Figure 1. Working with audiences on the interactive spreadsheet.


A small whole-farm budget on a spreadsheet program was used interactively with inputs from the attending audience to demonstrate how net profits could change by altering the price of fixed assets, reducing or increasing the amount of variable inputs, or increasing or lowering the price of goods sold.  This interactive portion showed how economic values could be changed in order to analyze management decisions before investing time or capital to a potentially unsustainable enterprise. As these values changed, the instructor went back to the costs and returns portion of the spreadsheet to reveal the change in net profit.  This generated audience interest in creating personalized budgets with a mentor. 

The one-on-one mentoring process started with setting a meeting for a block of time to create the budget.  Meetings were usually held at the farm or office of the producer to allow access to production or financial records.  This also created a sense of familiarity and comfort to enable interactions when dealing with the sensitive issue of finances.

Most producers had several enterprises that were being undertaken that could have been the focus of the enterprise budget process. Consultation with the producer determined which operation or group of operations was of highest priority.  As the agricultural operation was explained to the mentor, it helped to determine what financial information was needed.   By going through the process step by step, it clarified to the producer what was needed and in what order.  The producer could then use the template we created together to create further budgets on their own for the rest of their enterprises. 


The evaluation impact of the budgeting tool is integrated into the overall Herds & Harvest program.  The Herds & Harvest evaluation design employs a multi-method, multi-year approach, consisting of questionnaires, interviews, retrospective and mail-out surveys. The logic model was the guiding principal behind this design approach of measuring short, medium and long-term outcomes (Arnold, 2002).  The Dillman (2007) tailored design method was also used in designing the evaluation format.  Data obtained from assessments is analyzed using statistical analysis software for quantitative data and description and thematic (interrelation development) for qualitative data.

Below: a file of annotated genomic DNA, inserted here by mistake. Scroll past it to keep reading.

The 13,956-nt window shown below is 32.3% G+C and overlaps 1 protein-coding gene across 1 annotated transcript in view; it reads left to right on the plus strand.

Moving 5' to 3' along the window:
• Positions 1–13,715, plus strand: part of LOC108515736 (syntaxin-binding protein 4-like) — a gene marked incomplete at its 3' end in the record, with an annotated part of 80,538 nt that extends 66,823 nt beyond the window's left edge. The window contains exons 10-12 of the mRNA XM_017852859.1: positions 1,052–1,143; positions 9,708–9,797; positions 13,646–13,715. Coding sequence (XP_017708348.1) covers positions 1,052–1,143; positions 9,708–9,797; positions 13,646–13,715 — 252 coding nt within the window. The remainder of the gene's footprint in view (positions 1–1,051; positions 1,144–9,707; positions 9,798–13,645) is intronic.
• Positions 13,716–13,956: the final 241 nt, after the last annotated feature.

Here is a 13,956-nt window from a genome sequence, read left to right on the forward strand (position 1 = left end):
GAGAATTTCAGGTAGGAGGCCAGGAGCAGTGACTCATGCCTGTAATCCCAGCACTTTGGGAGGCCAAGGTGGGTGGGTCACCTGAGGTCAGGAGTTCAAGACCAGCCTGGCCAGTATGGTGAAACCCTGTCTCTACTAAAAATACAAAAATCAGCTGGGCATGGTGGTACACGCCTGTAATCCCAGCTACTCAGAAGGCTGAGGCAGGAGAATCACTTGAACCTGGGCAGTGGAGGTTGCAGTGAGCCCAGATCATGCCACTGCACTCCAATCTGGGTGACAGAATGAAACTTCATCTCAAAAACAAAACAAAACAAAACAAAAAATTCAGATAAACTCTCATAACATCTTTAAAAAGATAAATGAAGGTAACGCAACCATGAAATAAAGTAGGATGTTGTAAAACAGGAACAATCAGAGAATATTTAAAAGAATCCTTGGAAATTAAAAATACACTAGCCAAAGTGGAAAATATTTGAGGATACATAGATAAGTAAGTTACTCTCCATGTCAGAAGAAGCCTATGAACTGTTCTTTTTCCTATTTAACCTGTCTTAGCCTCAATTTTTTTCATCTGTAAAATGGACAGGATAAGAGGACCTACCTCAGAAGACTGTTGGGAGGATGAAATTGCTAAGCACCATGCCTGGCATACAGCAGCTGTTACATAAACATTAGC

Workshop assessments and evaluations included pre and post questions on financial education to determine knowledge gain for short-term outcomes.  Retrospective surveys administered immediately following the workshops in the first year revealed statistically significant increases (p<.05) in knowledge and skill acquisition for almost all of the topics queried, based upon a paired t-test comparison of mean pre-test and post-test scores.These questions were measured on a 5 point scale.  There was a 50% overall completion rate of evaluations from participants. Each row represents a different workshop class. 


Pre and Post Test Questions









pre and post

Who I can contact to develop an enterprise budget for my agricultural business













What information I need in order to develop an enterprise budget



1.83 a










How to use enterprise budgets in my agricultural business













How to make more money in my agricultural business



1.86 a










How to decide if selling locally grown meat will be profitable







How to decide if selling locally grown produce will be profitable




Table 1.  Change in knowledge on financial subjects at Herds and Harvest workshops for first-year participants

ªDifferences between pre-test and post-test scores statistically significant at p<0.05  Cronbach’s Alpha = .924


Over 65% of the first-year participants reported they would make changes or take actions in their agricultural practices based upon workshop education. In the second year of the program, a telephone interview will be conducted with first year participants to determine if these changes have been implemented, showing medium-term impacts. 


The interactive part of the Herds & Harvest program presentations created interest among workshops attendees in obtaining a copy of the spreadsheet used in the presentation and in requests for one-on-one mentoring in order to create a budget modified specifically to their enterprise. At the start of this project, Nevada had minimal enterprise budgets on record for high-value crops and no budgets available for small acreage operations. For the most part, budgets were limited to large acreage hay or cow/calf operations.  Additionally, none of the online budgets were interactive.  The majority of the workshop attendees were not familiar with enterprise budgets or their purpose.  While they had a vague understanding that they should know their break even costs, they had no budgeting tool available at home.